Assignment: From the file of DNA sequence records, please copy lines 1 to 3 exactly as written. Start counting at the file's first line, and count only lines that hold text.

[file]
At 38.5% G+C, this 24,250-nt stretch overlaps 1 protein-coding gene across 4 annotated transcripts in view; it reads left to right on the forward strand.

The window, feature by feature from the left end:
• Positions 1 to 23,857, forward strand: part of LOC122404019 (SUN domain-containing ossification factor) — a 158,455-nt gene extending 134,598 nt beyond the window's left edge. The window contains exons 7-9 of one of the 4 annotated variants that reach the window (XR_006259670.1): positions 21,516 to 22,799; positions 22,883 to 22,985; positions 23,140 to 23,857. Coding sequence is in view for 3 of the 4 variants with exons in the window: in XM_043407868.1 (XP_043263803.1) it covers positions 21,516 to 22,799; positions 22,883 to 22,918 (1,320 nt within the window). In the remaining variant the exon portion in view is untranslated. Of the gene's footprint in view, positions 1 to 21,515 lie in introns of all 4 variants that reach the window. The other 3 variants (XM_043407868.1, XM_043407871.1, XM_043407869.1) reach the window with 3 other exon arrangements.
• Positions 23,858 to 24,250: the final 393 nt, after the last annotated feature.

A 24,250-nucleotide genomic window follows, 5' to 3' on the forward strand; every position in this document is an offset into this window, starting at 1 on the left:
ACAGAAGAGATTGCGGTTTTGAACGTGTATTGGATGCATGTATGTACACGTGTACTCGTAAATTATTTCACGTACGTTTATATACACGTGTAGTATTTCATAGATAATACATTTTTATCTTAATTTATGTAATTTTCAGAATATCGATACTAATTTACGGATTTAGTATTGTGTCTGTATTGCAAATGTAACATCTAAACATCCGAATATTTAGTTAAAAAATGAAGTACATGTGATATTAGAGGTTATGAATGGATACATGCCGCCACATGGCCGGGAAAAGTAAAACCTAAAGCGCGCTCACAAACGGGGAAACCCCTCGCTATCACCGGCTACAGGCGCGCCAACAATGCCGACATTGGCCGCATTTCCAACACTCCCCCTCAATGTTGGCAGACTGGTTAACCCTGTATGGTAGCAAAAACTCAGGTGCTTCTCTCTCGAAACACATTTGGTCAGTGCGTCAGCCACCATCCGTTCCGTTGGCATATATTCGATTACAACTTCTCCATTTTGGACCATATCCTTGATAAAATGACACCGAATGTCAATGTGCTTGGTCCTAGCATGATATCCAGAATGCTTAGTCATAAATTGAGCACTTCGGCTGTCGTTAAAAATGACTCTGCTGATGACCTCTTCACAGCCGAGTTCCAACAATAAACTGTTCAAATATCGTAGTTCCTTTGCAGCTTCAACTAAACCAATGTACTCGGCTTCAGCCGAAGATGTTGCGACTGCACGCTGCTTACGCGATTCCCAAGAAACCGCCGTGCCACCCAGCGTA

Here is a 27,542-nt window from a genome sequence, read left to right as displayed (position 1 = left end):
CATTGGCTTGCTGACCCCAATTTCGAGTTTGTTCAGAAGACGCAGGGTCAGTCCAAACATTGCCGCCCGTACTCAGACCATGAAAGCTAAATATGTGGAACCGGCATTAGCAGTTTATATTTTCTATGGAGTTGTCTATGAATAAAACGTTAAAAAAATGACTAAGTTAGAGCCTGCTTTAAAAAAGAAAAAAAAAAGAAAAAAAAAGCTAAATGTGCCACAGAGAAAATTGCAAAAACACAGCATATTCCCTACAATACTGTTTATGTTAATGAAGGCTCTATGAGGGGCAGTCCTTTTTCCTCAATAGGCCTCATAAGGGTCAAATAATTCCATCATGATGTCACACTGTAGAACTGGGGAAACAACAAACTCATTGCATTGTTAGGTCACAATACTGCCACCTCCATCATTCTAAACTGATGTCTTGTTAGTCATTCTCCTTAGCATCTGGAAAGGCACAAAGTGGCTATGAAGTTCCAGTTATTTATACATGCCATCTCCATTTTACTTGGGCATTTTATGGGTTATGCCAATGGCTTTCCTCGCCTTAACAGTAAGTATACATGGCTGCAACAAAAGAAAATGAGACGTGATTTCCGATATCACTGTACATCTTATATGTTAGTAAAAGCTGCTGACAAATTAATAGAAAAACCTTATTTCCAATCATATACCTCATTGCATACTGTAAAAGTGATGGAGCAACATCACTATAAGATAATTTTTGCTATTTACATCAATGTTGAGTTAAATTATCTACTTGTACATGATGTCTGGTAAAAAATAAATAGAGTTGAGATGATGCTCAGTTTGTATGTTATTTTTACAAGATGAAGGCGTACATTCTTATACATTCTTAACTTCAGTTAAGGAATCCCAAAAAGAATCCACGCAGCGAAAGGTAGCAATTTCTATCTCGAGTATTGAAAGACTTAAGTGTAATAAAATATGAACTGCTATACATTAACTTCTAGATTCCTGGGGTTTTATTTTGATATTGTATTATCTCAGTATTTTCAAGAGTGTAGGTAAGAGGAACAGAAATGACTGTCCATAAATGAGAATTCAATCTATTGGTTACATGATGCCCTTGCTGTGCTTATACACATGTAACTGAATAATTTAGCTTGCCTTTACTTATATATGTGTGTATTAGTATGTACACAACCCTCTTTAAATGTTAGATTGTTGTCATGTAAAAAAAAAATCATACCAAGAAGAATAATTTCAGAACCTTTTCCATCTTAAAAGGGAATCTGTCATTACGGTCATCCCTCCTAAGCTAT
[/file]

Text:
At 38.5% G+C, this 24,250-nt stretch overlaps 1 protein-coding gene across 4 annotated transcripts in view; it reads left to right on the forward strand.

The window, feature by feature from the left end:
• Positions 1 to 23,857, forward strand: part of LOC122404019 (SUN domain-containing ossification factor) — a 158,455-nt gene extending 134,598 nt beyond the window's left edge. The window contains exons 7-9 of one of the 4 annotated variants that reach the window (XR_006259670.1): positions 21,516 to 22,799; positions 22,883 to 22,985; positions 23,140 to 23,857. Coding sequence is in view for 3 of the 4 variants with exons in the window: in XM_043407868.1 (XP_043263803.1) it covers positions 21,516 to 22,799; positions 22,883 to 22,918 (1,320 nt within the window). In the remaining variant the exon portion in view is untranslated. Of the gene's footprint in view, positions 1 to 21,515 lie in introns of all 4 variants that reach the window. The other 3 variants (XM_043407868.1, XM_043407871.1, XM_043407869.1) reach the window with 3 other exon arrangements.